Winter Soldier #1
Marvel Comics, February 2019
Writer: Kyle Higgins
The first time we reviewed a Winter Soldier title, back in 2014, we were not subtle in our views: “The story entirely suffers from a lack of focus at both an authorial and editorial level. There is very little to redeem the plot decisions made by Mr Kot and his editor. The dialogue is scatty. There is no obvious direction to the story: it is a series of tangential ramblings. It seems that like the publisher, both writer and editor are at a loss to know what to do with the Winter Soldier.” That series, concerned with placing the title character into space, did not last long.
This new title, four years later, shows much more promise. Writer Kyle Higgins has Bucky Barnes, cyborg Russian assassin and former Captain America sidekick known as the Winter Soldier, in a much more down-to-earth role. Working out of Indiana, the Winter Soldier’s new raison d’être is to engage in a sort of witness protection program (but without the need to be a witness). Crooked cops and others who have made mistakes and want to start new lives can contact the Winter Soldier using Tor and seek rescue and relocation. This is a novel approach to both the character, and to the expectations of the superhero genre more generally – it goes well-beyond fighting whoever is the rotating super villain of the week.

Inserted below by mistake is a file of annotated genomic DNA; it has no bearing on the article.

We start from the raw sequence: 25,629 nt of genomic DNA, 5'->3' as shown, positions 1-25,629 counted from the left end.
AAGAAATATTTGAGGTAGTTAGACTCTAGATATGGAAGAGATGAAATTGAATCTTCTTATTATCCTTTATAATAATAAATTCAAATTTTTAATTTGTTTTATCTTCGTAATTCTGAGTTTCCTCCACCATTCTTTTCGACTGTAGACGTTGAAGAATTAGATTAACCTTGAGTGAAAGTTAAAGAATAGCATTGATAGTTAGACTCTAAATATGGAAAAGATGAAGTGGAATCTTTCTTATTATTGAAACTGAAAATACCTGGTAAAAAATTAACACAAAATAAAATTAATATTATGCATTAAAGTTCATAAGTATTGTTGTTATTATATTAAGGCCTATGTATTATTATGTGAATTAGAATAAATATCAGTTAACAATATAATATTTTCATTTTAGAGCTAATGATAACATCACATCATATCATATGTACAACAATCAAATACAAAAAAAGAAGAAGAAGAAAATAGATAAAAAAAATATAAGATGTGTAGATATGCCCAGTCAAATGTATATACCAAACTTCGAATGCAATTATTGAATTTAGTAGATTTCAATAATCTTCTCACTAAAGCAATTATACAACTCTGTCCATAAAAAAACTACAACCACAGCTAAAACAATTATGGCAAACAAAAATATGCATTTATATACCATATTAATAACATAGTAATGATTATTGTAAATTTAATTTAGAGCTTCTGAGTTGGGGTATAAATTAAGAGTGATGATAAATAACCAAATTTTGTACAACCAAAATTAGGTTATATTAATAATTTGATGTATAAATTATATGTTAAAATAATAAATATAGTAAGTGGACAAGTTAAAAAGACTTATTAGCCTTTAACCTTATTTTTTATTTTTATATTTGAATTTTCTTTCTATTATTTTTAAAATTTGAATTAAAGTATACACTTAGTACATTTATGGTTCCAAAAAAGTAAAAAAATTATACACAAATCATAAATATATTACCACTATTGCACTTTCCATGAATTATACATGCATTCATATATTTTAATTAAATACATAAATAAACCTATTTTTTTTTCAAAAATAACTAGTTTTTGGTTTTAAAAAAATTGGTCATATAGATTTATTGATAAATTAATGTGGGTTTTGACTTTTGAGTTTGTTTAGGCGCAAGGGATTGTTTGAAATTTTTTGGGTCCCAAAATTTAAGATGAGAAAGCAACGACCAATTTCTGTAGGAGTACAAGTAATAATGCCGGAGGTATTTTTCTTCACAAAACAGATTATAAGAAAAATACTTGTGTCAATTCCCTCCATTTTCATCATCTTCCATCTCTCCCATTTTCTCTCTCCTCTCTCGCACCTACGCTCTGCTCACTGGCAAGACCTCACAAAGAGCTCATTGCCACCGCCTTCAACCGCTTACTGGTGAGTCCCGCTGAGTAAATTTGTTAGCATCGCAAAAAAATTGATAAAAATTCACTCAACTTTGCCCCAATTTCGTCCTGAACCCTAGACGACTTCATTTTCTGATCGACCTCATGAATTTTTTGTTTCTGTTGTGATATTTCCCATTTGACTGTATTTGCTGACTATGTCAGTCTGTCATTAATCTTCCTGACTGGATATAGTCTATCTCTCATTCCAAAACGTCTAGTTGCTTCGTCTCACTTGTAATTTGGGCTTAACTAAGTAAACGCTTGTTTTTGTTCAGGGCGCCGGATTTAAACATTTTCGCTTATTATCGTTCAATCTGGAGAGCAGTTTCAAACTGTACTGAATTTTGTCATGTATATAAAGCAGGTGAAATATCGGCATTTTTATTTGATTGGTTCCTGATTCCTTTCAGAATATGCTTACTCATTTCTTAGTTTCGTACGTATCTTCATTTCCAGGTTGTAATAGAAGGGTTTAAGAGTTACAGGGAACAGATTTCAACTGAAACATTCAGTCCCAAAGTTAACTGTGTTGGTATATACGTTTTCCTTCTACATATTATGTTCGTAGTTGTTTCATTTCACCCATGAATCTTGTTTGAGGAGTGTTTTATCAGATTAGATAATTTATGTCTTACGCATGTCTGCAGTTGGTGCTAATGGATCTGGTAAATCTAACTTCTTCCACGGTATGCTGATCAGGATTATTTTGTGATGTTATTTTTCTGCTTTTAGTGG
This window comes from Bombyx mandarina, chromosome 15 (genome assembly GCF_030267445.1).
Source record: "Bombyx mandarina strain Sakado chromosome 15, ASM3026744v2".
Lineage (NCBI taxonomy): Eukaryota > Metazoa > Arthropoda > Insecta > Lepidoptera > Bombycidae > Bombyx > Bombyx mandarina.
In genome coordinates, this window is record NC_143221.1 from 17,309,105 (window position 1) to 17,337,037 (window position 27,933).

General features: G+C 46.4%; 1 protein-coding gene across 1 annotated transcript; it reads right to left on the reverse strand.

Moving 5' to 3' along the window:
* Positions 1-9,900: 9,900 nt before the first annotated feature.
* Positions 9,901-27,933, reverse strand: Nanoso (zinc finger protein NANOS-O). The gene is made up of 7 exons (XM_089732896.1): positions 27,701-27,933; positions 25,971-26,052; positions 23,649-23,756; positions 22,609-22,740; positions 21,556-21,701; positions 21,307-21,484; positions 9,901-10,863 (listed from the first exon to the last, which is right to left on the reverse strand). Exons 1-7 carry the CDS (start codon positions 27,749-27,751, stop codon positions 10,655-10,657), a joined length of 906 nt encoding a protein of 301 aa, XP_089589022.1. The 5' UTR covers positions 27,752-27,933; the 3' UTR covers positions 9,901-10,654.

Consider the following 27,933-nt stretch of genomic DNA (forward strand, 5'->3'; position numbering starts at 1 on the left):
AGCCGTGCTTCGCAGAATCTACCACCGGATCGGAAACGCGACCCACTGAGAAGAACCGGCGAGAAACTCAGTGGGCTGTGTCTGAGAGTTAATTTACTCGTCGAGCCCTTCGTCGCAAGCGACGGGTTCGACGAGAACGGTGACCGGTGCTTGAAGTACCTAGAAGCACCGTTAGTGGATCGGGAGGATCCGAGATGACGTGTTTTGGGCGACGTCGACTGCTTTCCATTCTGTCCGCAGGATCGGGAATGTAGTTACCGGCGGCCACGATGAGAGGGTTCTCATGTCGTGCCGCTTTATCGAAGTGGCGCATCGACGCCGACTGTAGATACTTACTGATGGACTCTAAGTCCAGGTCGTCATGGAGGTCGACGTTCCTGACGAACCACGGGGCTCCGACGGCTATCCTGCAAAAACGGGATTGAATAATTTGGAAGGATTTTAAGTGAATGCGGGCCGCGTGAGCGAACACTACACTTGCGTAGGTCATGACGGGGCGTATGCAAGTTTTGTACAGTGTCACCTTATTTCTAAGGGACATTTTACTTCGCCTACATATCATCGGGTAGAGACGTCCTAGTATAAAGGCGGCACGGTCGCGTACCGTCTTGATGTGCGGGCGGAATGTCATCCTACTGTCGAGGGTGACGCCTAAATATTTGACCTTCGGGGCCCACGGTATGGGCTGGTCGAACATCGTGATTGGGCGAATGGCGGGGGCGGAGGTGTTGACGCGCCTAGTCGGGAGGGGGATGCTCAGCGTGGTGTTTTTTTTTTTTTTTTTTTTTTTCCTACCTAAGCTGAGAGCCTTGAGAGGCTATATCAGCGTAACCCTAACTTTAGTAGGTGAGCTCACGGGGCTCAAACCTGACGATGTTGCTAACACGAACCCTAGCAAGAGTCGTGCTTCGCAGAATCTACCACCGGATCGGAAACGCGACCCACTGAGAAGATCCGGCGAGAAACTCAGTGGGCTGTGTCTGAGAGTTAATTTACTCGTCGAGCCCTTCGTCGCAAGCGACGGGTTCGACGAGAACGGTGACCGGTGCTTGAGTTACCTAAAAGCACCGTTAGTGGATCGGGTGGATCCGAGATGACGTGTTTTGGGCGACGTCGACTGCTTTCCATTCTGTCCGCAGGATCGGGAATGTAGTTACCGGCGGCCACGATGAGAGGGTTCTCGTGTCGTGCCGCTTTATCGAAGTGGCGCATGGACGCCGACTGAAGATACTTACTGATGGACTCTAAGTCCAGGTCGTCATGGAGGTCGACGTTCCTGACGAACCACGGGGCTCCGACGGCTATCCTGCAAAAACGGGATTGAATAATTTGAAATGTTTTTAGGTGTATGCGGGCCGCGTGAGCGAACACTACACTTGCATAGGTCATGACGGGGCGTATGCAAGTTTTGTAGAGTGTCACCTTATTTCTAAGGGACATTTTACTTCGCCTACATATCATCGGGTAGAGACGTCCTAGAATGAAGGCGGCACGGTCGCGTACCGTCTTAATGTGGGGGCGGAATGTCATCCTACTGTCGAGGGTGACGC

The character has long-been cast as haunted. Mr Higgins depicts the Winter Soldier as having flashbacks to a time when he was a mindless tool of the Soviet Union, and throttling to death a doctor who offers to help him. But Mr Higgins does not have much to work with here. The Winter Soldier can never really be cured of the sins of his time as a deadly and merciless assassin – it is one of the compelling aspects to the character. Once, a rule of editorial thumb at Marvel Comics, the publisher of this title, was that Bucky Barnes could not be brought back from his World War 2 death in fighting Nazis with Captain America. Having dramatically brought the character back and redeveloped him against the odds into a very popular superhero, Marvel Comics are not about to mess about with a formula which works. And so Mr Higgins can explore the very dark depths of the title character, but never rid the Winter Soldier of his demons.
Placing the Winter Soldier in Indiana, rather than in New York with every other Marvel Comics superhero, is a bold move. (In the Marvel Comics Civil War crossover (2006-7) promotional event, the feline superhero Tigra laments being redeployed to Arkansas.) But from the perspective of the plot, having the title character in the region where the escapees are to be relocated makes some sense. Nonetheless, we see a visit by Iron Man (sans armour as Tony Stark) who seems intrigued enough by small town Indiana to hang about for fireworks.
There is a sense that the character is being used in a compelling and believable way. Complaints about the title being “boring” are in our view misconceived. The title character is a knife-fighter with a missing limb from a wartime injury which left him for dead. Setting him in rural America, engaged in quiet work that does not involve capes and tights, seems to be a natural environment.